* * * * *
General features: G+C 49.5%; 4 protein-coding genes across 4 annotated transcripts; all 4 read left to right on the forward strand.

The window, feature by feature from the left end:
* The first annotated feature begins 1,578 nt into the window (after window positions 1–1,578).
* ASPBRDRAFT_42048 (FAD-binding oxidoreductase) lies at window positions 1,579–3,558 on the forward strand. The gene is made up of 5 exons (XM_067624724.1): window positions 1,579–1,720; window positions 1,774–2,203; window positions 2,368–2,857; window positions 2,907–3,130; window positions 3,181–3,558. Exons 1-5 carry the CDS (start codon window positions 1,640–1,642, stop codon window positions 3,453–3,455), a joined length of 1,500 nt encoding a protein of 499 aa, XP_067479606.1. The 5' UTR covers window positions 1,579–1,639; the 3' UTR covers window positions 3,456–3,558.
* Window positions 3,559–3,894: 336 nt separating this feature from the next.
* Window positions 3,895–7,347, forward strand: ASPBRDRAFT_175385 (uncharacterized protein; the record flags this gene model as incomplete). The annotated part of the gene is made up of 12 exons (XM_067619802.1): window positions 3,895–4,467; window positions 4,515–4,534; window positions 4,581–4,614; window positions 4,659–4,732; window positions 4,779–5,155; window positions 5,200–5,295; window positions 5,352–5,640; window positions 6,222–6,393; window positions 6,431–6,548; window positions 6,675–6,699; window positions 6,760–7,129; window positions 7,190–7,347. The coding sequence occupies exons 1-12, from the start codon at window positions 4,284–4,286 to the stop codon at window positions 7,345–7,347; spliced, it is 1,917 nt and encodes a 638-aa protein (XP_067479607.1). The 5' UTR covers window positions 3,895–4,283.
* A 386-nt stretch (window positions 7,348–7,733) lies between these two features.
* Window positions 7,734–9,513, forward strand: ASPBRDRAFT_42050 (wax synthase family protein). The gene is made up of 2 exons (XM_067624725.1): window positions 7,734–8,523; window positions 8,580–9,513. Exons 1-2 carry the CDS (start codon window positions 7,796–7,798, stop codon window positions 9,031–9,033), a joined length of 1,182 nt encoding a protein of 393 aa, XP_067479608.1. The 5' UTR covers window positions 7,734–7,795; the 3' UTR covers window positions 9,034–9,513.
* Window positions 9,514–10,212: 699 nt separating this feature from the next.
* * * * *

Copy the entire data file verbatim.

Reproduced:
General features: G+C 49.5%; 4 protein-coding genes across 4 annotated transcripts; all 4 read left to right on the forward strand.

The window, feature by feature from the left end:
* The first annotated feature begins 1,578 nt into the window (after window positions 1–1,578).
* ASPBRDRAFT_42048 (FAD-binding oxidoreductase) lies at window positions 1,579–3,558 on the forward strand. The gene is made up of 5 exons (XM_067624724.1): window positions 1,579–1,720; window positions 1,774–2,203; window positions 2,368–2,857; window positions 2,907–3,130; window positions 3,181–3,558. Exons 1-5 carry the CDS (start codon window positions 1,640–1,642, stop codon window positions 3,453–3,455), a joined length of 1,500 nt encoding a protein of 499 aa, XP_067479606.1. The 5' UTR covers window positions 1,579–1,639; the 3' UTR covers window positions 3,456–3,558.
* Window positions 3,559–3,894: 336 nt separating this feature from the next.
* Window positions 3,895–7,347, forward strand: ASPBRDRAFT_175385 (uncharacterized protein; the record flags this gene model as incomplete). The annotated part of the gene is made up of 12 exons (XM_067619802.1): window positions 3,895–4,467; window positions 4,515–4,534; window positions 4,581–4,614; window positions 4,659–4,732; window positions 4,779–5,155; window positions 5,200–5,295; window positions 5,352–5,640; window positions 6,222–6,393; window positions 6,431–6,548; window positions 6,675–6,699; window positions 6,760–7,129; window positions 7,190–7,347. The coding sequence occupies exons 1-12, from the start codon at window positions 4,284–4,286 to the stop codon at window positions 7,345–7,347; spliced, it is 1,917 nt and encodes a 638-aa protein (XP_067479607.1). The 5' UTR covers window positions 3,895–4,283.
* A 386-nt stretch (window positions 7,348–7,733) lies between these two features.
* Window positions 7,734–9,513, forward strand: ASPBRDRAFT_42050 (wax synthase family protein). The gene is made up of 2 exons (XM_067624725.1): window positions 7,734–8,523; window positions 8,580–9,513. Exons 1-2 carry the CDS (start codon window positions 7,796–7,798, stop codon window positions 9,031–9,033), a joined length of 1,182 nt encoding a protein of 393 aa, XP_067479608.1. The 5' UTR covers window positions 7,734–7,795; the 3' UTR covers window positions 9,034–9,513.
* Window positions 9,514–10,212: 699 nt separating this feature from the next.